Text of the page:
It's common knowledge by now that the Irish saved civilization. What we didn't realize, not until Joel Conroy came along to tell us in his award-winning film Waveriders, is that the Irish also gave us surfing.
The Irish invented surfing? Yeah, right, and Jamaicans gave us bobsledding. But wait: the Irish have waves. Big ones. The wall of water known as the North Atlantic slams into the wildly west coast of Ireland and makes waves. Really big ones.
Waveriders argues that Ireland really does have a claim to a central place in the history of surfing. And, based not only the majesty of those west coast waves but the fact that the messiah of the modern surfing revival was Irish as well, we need to take that claim seriously. The messiah's name was George Freeth, and he was born on the island of Oahu in 1883. He had a part-Hawaiian mother and an Irish father. California clams him as one of their own, but so does the Irish city of Ulster. What there's no argument about is Freeth's important role in the popularization of surfing and his modernizing of lifeguarding.
Freeth learned surfing from its true inventors, the Hawaiians. The arguably Irish man brought his talent for surfing to California, surf-crafting the paddleboard and rafting it into service for saving the lives of those imperiled at sea. Freeth died in 1919, a victim of the global flu pandemic. A bronze bust of Freeth was stolen from the Redondo Beach Pier in 2008, probably for its melt value.
Freeth was a medicine man of the surf, a role model conqueror of our collective horror of amphibianism, and he shines on, in one form or another, for all those who cross from terrestrial to aquatic environments. Freeth is the Irish father of the tantric phrase Breathe through it; we celebrate him not only for his unfathomable mastery of oxygenation but his uncanny sense of direction in the storm-toss of disaster.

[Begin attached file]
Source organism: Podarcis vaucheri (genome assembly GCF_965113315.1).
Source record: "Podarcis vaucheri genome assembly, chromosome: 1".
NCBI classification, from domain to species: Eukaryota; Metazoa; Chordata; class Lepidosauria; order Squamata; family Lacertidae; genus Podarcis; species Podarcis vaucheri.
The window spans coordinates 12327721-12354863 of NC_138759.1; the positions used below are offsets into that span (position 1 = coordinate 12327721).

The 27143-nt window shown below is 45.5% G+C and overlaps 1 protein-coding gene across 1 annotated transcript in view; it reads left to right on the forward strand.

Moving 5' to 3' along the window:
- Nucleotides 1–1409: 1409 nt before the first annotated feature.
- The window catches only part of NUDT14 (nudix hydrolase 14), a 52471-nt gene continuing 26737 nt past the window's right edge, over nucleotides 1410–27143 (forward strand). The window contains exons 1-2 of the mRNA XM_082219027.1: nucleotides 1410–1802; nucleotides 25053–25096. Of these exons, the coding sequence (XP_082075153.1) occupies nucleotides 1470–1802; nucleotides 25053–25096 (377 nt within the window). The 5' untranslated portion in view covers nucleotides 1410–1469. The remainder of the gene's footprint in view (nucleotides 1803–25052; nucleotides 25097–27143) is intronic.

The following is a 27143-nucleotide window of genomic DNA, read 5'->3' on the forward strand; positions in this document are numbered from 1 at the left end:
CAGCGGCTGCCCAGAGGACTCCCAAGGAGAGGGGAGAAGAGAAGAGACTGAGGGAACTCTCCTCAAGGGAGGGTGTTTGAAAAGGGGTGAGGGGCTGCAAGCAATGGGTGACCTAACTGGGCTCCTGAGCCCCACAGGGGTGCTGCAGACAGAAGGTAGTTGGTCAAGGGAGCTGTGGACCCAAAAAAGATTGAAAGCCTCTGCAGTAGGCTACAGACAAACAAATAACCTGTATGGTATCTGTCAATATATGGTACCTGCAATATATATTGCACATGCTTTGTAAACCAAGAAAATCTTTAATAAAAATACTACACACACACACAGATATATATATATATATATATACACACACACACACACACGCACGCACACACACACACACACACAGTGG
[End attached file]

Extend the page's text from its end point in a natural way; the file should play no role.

The digressions into the history of surfing are what make Waveriders different from previous surfing movies: Waveriders isn't just here to catch the wild ride but to explain just how the hell it is that the ride of big-wave seekers came to be found here in the freezing-ass waters slamming the west coast of Ireland.
"Slamming" is the highly operative verb here, and it's the beauty of watching human beings scaling gigantic roaring walls of water while balancing on something akin to popsicle sticks that gob-smacks the viewer with mirror neurons of high-tension sympathy, that glues your eyeballs to the screen with the sheer poetry of vertiginous motion.
Waveriders is a rare treat. It's a film that gives generous slurp to the three essentials, the salt, fat and umami of film: exciting images, engaging detail, and dramatic narrative dynamism. The eyewitness photography of some of the world's most respected surfers is thrilling, to say the least. World champion Kelly Slater gets good face time in this flick, and he and the other wave riders are a pleasure to watch. The Irish surf in Waveriders is for these experts a powerfully cold, gray and merciless character consistently improvising wave-form chaos mathematics in an off-the-cuff aquaphysics that is craftily enabled by immersive photographers focusing on their subjects in artful shot after wave-smacked shot.
In Waveriders' hands, the treated-intelligently viewer is led down a rocky path to unscalable cliffs above the sea and then through the opal tunnel of a wave just before it crashes in breathtaking beauty on a rocky beach defended by those self-same high-brow cliffs. The best waves of Ireland are accessible only by entrepreneurial surfers in boats and jet skis. Through the numinous mist and spray, a new mythology of the Hibernian wilds is revealed, of modern surfing with the west coast of Ireland as its Mecca, the wilderness from where rises the untamed curl in a perfect rage of self obsession, the same place a people of wit and courage, men and women both, come to slip one over on the wildly goddesses of the spitting seas.
Waveriders' award-winning record speaks for itself: the film is a masterpiece, its cameras like otters and nimble whales slicing and dicing the waves searching for the proper angles of expression. Finding its perspectival angels, the film conveys not just the emotions, the quest for new waves, the yearning to roam, but the wisdom of physics, too.
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